While Jacksonville grieves those killed, here’s what we know about how the shooting unfolded Saturday, the guns used in the attack, the victims and the ongoing investigation: The shooter, who lived with his parents in Orange Park in Clay County, left his home around 11:39 a.m. and headed to Jacksonville in neighboring Duval County, Waters told CNN Saturday. At 12:48 p.m., the suspect stopped at Edward Waters University in New Town, a predominately Black area of Jacksonville, where the sheriff said the suspect put on a bulletproof vest. A TikTok video captured him getting dressed, Waters said. A student flagged down campus security when they saw the shooter because he “looked out of place,” President and CEO of Edward Waters University, Dr. A. Zachary Faison Jr. told CNN Sunday.

The man immediately got in his vehicle and started to drive away after being confronted by a security officer, who followed him until he left campus, Faison said. “We don’t know obviously what his full intentions were, but we do know that he came here right before going to the Dollar General,” Faison said. “Members of our university security team reacted almost immediately. I think the reports are in less than 30 seconds after he made contact and drove onto our campus.” Faison said the campus security actions alone probably saved “dozens of lives.”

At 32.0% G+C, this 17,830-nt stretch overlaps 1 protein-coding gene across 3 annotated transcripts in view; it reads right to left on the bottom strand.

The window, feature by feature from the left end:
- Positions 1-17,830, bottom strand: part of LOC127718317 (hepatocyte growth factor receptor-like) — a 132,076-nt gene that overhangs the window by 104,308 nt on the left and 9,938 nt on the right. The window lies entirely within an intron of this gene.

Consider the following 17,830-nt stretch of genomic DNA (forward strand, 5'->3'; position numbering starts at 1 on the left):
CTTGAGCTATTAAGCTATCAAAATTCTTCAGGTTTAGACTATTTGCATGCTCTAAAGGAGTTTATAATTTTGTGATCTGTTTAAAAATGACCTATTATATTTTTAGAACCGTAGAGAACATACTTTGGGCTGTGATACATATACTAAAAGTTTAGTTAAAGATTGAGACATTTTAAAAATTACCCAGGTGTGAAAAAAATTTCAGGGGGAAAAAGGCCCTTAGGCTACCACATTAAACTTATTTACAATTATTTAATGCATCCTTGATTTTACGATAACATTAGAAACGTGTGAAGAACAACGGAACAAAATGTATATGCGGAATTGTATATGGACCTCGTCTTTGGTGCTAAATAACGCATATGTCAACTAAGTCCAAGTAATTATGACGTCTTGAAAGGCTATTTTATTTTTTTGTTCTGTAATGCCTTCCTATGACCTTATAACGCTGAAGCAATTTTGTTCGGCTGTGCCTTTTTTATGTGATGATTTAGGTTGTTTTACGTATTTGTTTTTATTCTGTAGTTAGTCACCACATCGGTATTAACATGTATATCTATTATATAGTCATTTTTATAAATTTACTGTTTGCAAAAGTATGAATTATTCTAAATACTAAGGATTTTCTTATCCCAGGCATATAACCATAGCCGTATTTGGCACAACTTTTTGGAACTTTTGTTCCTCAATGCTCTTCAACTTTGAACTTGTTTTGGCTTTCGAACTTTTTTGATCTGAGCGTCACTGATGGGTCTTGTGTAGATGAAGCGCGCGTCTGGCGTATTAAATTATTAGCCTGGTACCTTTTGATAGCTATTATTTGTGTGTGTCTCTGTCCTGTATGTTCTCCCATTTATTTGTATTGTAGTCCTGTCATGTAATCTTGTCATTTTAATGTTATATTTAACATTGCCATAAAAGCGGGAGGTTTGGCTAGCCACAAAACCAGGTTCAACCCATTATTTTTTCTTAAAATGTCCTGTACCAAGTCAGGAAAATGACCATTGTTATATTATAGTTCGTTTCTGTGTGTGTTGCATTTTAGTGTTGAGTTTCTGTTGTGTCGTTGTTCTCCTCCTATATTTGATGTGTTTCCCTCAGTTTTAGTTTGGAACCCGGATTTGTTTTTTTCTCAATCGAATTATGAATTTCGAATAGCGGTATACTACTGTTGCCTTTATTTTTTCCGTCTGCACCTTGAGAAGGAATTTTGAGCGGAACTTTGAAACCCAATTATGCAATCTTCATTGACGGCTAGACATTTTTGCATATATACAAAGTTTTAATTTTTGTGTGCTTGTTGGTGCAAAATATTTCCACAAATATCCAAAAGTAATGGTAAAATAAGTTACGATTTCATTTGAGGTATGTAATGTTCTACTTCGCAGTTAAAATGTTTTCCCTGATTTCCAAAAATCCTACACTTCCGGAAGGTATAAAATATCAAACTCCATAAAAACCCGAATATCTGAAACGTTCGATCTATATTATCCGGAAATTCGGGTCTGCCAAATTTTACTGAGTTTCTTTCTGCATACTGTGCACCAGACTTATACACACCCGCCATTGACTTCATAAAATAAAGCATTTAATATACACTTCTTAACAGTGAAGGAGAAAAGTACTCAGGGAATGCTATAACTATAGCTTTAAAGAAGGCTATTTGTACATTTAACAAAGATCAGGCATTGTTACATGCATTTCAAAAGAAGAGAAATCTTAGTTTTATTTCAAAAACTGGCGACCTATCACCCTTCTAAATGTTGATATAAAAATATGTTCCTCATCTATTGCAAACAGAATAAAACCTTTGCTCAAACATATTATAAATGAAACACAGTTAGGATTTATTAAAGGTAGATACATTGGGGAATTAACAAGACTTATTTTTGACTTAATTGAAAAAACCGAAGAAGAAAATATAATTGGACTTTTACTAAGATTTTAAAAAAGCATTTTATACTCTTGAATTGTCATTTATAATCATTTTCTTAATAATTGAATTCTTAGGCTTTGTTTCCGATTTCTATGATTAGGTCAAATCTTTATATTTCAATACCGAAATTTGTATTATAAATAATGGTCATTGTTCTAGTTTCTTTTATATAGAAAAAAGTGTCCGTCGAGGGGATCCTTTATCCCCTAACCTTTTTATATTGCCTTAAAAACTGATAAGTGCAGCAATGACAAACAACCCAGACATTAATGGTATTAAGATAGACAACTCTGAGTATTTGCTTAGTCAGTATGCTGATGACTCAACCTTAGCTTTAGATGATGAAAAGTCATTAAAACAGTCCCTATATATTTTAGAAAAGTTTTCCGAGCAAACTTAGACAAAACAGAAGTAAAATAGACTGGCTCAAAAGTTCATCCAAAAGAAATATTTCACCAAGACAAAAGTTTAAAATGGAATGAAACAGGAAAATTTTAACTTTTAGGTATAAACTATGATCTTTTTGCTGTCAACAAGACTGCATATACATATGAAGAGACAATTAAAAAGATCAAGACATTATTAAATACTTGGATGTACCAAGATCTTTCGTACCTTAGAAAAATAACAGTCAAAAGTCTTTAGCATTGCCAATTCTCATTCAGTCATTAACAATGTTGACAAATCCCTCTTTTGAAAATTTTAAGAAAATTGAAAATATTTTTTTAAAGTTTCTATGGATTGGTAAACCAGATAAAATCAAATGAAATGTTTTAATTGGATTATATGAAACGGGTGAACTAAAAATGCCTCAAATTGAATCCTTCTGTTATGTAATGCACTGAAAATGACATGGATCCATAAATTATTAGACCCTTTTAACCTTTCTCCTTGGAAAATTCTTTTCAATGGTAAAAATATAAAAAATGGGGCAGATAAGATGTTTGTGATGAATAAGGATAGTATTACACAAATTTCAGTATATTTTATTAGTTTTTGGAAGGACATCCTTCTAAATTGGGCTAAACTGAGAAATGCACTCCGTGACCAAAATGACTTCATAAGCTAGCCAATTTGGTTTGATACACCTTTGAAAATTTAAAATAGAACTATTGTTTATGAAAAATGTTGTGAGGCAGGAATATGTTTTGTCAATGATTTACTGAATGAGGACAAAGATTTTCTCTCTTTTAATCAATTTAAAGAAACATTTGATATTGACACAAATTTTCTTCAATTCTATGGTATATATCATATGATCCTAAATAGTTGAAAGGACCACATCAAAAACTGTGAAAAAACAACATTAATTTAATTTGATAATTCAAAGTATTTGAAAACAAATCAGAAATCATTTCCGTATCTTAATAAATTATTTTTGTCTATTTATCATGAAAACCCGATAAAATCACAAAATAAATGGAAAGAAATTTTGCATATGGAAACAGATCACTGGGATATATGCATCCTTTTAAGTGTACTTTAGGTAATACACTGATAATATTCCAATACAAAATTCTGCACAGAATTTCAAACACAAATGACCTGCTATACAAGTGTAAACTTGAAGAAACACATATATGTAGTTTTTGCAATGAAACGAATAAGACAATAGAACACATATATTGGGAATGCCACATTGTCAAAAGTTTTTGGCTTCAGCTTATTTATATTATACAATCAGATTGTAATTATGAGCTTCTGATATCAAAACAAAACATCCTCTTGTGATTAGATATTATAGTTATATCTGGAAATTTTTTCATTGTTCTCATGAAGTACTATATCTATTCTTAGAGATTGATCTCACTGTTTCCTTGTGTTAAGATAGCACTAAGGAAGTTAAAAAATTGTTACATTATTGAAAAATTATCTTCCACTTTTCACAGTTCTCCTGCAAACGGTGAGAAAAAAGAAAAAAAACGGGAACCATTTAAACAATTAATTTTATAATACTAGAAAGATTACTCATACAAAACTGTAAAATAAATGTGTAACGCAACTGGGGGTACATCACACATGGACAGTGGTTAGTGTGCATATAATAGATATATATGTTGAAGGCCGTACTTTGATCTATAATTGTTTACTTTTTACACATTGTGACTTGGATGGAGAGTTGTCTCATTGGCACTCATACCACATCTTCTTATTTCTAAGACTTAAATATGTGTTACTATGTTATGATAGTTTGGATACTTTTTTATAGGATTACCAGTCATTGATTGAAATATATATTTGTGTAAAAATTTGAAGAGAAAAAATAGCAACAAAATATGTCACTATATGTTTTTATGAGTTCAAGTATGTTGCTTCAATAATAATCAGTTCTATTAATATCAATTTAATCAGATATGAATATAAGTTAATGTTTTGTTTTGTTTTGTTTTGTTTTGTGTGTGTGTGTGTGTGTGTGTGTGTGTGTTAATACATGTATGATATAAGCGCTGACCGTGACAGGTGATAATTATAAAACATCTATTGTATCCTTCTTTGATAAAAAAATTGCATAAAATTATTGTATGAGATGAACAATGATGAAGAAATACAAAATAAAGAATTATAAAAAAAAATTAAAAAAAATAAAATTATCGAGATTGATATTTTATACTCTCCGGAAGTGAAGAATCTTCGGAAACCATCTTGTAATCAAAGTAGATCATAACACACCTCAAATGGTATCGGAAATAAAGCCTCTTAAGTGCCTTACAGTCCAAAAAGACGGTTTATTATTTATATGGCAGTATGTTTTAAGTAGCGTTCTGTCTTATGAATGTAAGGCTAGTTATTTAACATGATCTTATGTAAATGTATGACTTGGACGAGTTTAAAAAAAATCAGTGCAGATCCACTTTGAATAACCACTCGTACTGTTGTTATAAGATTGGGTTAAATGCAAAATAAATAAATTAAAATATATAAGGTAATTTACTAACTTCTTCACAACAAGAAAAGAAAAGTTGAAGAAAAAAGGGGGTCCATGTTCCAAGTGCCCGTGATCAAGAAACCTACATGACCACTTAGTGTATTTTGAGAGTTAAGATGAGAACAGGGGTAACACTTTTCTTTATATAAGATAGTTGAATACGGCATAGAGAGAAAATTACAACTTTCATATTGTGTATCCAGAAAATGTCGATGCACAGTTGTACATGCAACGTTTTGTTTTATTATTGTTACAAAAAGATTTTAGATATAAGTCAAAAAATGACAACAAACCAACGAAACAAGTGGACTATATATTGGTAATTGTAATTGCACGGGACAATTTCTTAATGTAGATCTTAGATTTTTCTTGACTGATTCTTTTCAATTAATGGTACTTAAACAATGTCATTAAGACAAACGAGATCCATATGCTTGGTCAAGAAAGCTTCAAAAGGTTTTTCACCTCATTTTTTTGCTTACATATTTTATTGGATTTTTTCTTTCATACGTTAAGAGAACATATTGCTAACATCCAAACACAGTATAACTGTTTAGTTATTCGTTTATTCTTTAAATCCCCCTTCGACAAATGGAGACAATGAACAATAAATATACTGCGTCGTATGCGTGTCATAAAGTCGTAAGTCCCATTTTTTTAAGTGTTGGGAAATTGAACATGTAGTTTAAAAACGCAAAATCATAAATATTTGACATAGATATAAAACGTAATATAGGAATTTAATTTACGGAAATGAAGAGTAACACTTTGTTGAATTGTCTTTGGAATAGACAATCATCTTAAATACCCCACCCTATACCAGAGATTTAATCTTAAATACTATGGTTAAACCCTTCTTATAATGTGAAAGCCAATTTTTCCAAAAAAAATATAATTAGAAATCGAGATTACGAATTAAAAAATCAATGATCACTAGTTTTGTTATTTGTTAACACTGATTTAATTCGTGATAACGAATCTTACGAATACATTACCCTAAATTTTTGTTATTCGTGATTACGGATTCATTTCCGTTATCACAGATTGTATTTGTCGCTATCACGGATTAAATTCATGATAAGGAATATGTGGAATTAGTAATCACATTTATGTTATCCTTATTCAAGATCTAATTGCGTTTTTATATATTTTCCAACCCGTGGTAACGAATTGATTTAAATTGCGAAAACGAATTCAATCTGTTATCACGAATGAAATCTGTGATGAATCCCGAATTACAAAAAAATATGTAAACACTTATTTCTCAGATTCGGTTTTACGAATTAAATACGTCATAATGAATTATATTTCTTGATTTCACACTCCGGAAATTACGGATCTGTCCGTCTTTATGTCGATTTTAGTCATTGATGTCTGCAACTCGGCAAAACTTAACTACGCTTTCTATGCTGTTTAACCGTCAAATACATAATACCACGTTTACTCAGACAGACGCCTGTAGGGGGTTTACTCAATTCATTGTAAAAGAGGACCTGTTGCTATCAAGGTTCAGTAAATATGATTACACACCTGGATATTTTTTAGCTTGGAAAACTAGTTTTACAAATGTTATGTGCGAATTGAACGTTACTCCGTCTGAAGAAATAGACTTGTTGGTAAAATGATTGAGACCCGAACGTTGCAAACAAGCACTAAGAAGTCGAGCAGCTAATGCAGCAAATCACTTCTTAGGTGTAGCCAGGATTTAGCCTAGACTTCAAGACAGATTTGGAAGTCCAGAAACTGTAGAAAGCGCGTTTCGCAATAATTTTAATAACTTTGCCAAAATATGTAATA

“It’s not by happenstance, we believe, that he came to the first historically Black university in this state, first,” Faison said. University police followed him out of the lot around 12:58 p.m. and flagged down a sheriff’s officer, saying there was a suspicious person on campus, according to the sheriff. At 1:08 p.m., the gunman shot into a black Kia at the nearby Dollar General parking lot and killed Carr, the sheriff said. He then entered the store and fatally shot Laguerre, the sheriff said. Others fled out the back exit of the store followed by the suspect seconds later, the sheriff said. He then came back inside and shot at security cameras. The first 911 call went out at 1:09 p.m., seconds before the third victim, Gallion, walked into the store with his girlfriend.

The gunman then fatally shot Gallion and chased after another person, whom he shot at but didn’t hit, the sheriff said. At 1:18 p.m., the gunman texted his father and told him to go into his room, where the father found a will and a suicide note, the sheriff said. Officers entered the store a minute later – 11 minutes from the start of the shooting – and heard one gunshot, which is presumed to be when the gunman shot and killed himself, the sheriff said. The suspect’s family members called the Clay County Sheriff’s Office at 1:53 p.m., the sheriff said. Authorities on Sunday played two short video clips of the shooting.